A Thoroughly Modern Home
A few years ago, a couple from the Midwest was building their retirement home in Napa Valley. When they stopped by to inspect the construction one day, they found a note tacked to a board. “Thank you,” the anonymous letter read, “for not building another Italian villa in the Napa Valley.” “We still don’t know which of our neighbors left the note,” the wife says, “but we were glad they were happy with what we were doing.”
What they were doing was building a thoroughly modern house as crisp and clean as a stack of sugar cubes. Perhaps because they are originally from Chicago, a city intimately linked to the past and present of American modern architecture, these homeowners never considered building in any other style.
“Their architectural taste is definitely influenced by their being from Frank Lloyd Wright’s hometown,” comments Daen Scheiber, a San Francisco interior designer who has worked with the owners on several projects. “When they moved to California in the 1980s, they started looking for a contemporary house. They visited a dark-shingle house in Marin that I had contemporized, and they asked me to do the same thing for them.”
The three became fast friends, with a shared interest in modern design. When Scheiber heard that the couple had bought five acres of flat land in Napa, he began thinking about what they would build, taking inspiration from his own Eichler house and a Philip Johnson house in Connecticut. One night he sketched his ideas on a cocktail napkin, the owners approved, and the three began working with Marin County architect Bill Wallace. Following Wallace’s sudden death in 2001, Napa architect Carlo di Fede continued with the project.
The exterior is coolly minimalist, a series of rectangles in stone and stucco with roofs of different heights. In the front of the house, the landscaping is a restrained geometry consisting mainly of evenly spaced tufts of ornamental grass. Open the front door, however, and a more complex space reveals itself. Here, too, rectangles of varying sizes define the vast open room. They vary in size from the towering windows facing south across a broad expanse of their neighbors’ vineyards to the narrow slot in the wall above the fireplace, where small sculptures are on display. The wife looks with particular appreciation at a series of horizontal windows, placed precisely high on the east wall to reveal the crests of nearby mountains. Until the structure was completed, neither she nor Wallace, she believes, who died before seeing the window framing, had any idea that the windows would frame the landscape so dramatically.
A limited palette of materials and colors contributes to the peaceful feeling of the room. The warm stone of the exterior walls reappears inside as sturdy columns that punctuate the large space and differentiate its various living areas. To one side, a handsome kitchen is as subtle and elegant as the rest of the room, thanks to the balance of neutral shades of granite, concrete, translucent glass, and wood. High niches display ivory-colored pottery containers, each a different shape and all made by McCoy, an American firm whose extensive production has become popular with collectors. One of these enthusiasts is Scheiber’s partner, Billy Lynam, who went on eBay to buy more than a dozen different shapes for the Napa house. Lynam is also responsible for two dramatic photographs of a church roof in the Caribbean; he took the pictures with a disposable camera, but by blowing them up and printing them on watercolor paper, he turned his snapshots into abstract art.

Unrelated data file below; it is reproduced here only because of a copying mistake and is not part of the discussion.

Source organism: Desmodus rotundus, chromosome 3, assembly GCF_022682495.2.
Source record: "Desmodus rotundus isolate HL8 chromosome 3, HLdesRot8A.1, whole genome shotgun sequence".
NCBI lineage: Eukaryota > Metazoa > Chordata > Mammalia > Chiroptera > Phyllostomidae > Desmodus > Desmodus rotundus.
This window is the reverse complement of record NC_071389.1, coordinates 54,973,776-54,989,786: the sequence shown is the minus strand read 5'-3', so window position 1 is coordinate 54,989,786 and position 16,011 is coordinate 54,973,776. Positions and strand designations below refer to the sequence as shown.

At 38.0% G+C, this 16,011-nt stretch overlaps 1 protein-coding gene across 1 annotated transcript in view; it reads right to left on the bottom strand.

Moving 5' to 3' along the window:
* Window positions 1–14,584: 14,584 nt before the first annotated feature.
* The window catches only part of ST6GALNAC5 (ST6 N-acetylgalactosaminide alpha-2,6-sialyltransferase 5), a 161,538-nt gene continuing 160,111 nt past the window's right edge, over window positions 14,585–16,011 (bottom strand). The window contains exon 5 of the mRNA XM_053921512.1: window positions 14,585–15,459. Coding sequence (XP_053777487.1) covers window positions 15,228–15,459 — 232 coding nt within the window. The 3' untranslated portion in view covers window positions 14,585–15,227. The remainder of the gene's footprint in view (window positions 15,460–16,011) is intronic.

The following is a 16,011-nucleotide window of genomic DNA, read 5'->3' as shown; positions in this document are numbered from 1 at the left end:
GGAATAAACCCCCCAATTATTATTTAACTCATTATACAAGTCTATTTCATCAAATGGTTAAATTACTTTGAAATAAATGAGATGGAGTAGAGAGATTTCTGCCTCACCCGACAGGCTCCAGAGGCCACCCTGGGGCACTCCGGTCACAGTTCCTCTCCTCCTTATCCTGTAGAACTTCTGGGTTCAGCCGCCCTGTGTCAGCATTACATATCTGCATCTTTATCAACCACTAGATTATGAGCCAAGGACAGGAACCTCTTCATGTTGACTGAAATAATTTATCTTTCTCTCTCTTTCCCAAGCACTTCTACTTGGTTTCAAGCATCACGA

Living in Napa means, of course, living outdoors. Extensions of the horizontal roof lines both cool the house and create an area of shadow as a transition between the interior and the brilliant sun beyond. An outdoor living room, complete with sofa, chairs, and mat, is an inviting adjunct to the main house, as is the sycamore-shaded bocce court.
Since the completion of the residence, the property has become a complex buzzing with activity. A pool house and a guesthouse for the owners’ adult children flank the swimming pool. Just north of the house is a larger building that the husband describes as his garage/gym/office/home winery. After moving to the valley, he decided to get involved with Napa’s premier activity. He enrolled in viticulture classes at a nearby college and made plans for the half acre of vineyard in front of the house. Stainless steel tanks now fill the tiny cellar beneath his office, and he expects to produce about 1,000 bottles a year for the family’s personal use.
While this homeowner is in charge of pressing his grapes and attaches the labels by hand, his wife is in charge of the gardens, including a thriving vegetable garden in raised beds. In contrast to the cool palette of the house, the surrounding gardens are lush with color and texture. Vines wrap the columns, native grasses billow along the lawn, and planters are filled with eye-catching combinations of pale green and deep purple foliage.
The owners of this house consider it the perfect backdrop for the varied activities of their new life in California.